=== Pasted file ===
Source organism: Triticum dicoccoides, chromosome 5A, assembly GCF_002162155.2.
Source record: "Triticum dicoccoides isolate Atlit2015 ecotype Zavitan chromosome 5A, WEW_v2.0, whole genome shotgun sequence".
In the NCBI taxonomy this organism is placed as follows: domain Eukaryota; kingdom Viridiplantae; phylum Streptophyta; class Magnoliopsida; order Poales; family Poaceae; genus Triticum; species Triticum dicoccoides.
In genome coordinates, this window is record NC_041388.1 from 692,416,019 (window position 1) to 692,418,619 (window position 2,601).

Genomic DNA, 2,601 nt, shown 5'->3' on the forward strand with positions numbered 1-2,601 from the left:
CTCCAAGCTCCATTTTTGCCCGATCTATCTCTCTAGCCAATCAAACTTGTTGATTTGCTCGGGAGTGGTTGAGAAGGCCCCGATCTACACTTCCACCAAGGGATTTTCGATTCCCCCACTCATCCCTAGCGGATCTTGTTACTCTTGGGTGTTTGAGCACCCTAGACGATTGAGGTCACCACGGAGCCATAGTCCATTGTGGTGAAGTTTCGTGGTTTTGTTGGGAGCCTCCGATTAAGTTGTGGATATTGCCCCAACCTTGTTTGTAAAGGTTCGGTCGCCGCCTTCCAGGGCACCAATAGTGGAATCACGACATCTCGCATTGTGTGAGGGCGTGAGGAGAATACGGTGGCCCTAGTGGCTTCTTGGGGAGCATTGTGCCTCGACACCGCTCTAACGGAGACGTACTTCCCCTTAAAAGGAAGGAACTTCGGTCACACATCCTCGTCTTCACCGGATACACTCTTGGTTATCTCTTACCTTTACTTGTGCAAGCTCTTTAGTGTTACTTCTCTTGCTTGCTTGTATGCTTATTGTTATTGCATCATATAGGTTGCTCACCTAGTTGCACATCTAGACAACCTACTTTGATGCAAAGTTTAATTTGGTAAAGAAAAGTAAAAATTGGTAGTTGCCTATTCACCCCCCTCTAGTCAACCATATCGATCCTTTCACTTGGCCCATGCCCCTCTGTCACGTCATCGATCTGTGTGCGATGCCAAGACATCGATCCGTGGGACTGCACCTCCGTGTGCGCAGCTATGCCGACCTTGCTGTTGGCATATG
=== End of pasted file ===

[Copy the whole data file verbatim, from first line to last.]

Source organism: Triticum dicoccoides, chromosome 5A, assembly GCF_002162155.2.
Source record: "Triticum dicoccoides isolate Atlit2015 ecotype Zavitan chromosome 5A, WEW_v2.0, whole genome shotgun sequence".
In the NCBI taxonomy this organism is placed as follows: domain Eukaryota; kingdom Viridiplantae; phylum Streptophyta; class Magnoliopsida; order Poales; family Poaceae; genus Triticum; species Triticum dicoccoides.
In genome coordinates, this window is record NC_041388.1 from 692,416,019 (window position 1) to 692,418,619 (window position 2,601).

Genomic DNA, 2,601 nt, shown 5'->3' on the forward strand with positions numbered 1-2,601 from the left:
CTCCAAGCTCCATTTTTGCCCGATCTATCTCTCTAGCCAATCAAACTTGTTGATTTGCTCGGGAGTGGTTGAGAAGGCCCCGATCTACACTTCCACCAAGGGATTTTCGATTCCCCCACTCATCCCTAGCGGATCTTGTTACTCTTGGGTGTTTGAGCACCCTAGACGATTGAGGTCACCACGGAGCCATAGTCCATTGTGGTGAAGTTTCGTGGTTTTGTTGGGAGCCTCCGATTAAGTTGTGGATATTGCCCCAACCTTGTTTGTAAAGGTTCGGTCGCCGCCTTCCAGGGCACCAATAGTGGAATCACGACATCTCGCATTGTGTGAGGGCGTGAGGAGAATACGGTGGCCCTAGTGGCTTCTTGGGGAGCATTGTGCCTCGACACCGCTCTAACGGAGACGTACTTCCCCTTAAAAGGAAGGAACTTCGGTCACACATCCTCGTCTTCACCGGATACACTCTTGGTTATCTCTTACCTTTACTTGTGCAAGCTCTTTAGTGTTACTTCTCTTGCTTGCTTGTATGCTTATTGTTATTGCATCATATAGGTTGCTCACCTAGTTGCACATCTAGACAACCTACTTTGATGCAAAGTTTAATTTGGTAAAGAAAAGTAAAAATTGGTAGTTGCCTATTCACCCCCCTCTAGTCAACCATATCGATCCTTTCACTTGGCCCATGCCCCTCTGTCACGTCATCGATCTGTGTGCGATGCCAAGACATCGATCCGTGGGACTGCACCTCCGTGTGCGCAGCTATGCCGACCTTGCTGTTGGCATATG